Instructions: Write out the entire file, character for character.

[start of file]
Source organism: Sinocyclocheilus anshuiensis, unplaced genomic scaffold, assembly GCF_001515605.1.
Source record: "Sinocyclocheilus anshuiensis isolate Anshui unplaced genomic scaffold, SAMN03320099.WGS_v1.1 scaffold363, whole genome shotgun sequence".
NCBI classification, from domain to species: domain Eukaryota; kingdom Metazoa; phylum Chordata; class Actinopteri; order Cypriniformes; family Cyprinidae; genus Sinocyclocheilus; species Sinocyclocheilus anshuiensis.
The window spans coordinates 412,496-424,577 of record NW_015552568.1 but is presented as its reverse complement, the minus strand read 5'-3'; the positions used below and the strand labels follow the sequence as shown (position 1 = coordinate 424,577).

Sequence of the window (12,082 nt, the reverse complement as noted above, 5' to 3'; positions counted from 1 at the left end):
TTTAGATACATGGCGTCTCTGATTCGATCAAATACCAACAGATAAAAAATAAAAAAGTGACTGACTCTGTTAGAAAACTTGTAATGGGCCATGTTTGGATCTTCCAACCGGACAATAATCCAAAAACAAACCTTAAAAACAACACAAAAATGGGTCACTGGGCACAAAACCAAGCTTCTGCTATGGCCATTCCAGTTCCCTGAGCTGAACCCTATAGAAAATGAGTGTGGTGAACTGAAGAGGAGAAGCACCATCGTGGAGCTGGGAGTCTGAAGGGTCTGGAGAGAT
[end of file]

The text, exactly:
Source organism: Sinocyclocheilus anshuiensis, unplaced genomic scaffold, assembly GCF_001515605.1.
Source record: "Sinocyclocheilus anshuiensis isolate Anshui unplaced genomic scaffold, SAMN03320099.WGS_v1.1 scaffold363, whole genome shotgun sequence".
NCBI classification, from domain to species: domain Eukaryota; kingdom Metazoa; phylum Chordata; class Actinopteri; order Cypriniformes; family Cyprinidae; genus Sinocyclocheilus; species Sinocyclocheilus anshuiensis.
The window spans coordinates 412,496-424,577 of record NW_015552568.1 but is presented as its reverse complement, the minus strand read 5'-3'; the positions used below and the strand labels follow the sequence as shown (position 1 = coordinate 424,577).

Sequence of the window (12,082 nt, the reverse complement as noted above, 5' to 3'; positions counted from 1 at the left end):
TTTAGATACATGGCGTCTCTGATTCGATCAAATACCAACAGATAAAAAATAAAAAAGTGACTGACTCTGTTAGAAAACTTGTAATGGGCCATGTTTGGATCTTCCAACCGGACAATAATCCAAAAACAAACCTTAAAAACAACACAAAAATGGGTCACTGGGCACAAAACCAAGCTTCTGCTATGGCCATTCCAGTTCCCTGAGCTGAACCCTATAGAAAATGAGTGTGGTGAACTGAAGAGGAGAAGCACCATCGTGGAGCTGGGAGTCTGAAGGGTCTGGAGAGAT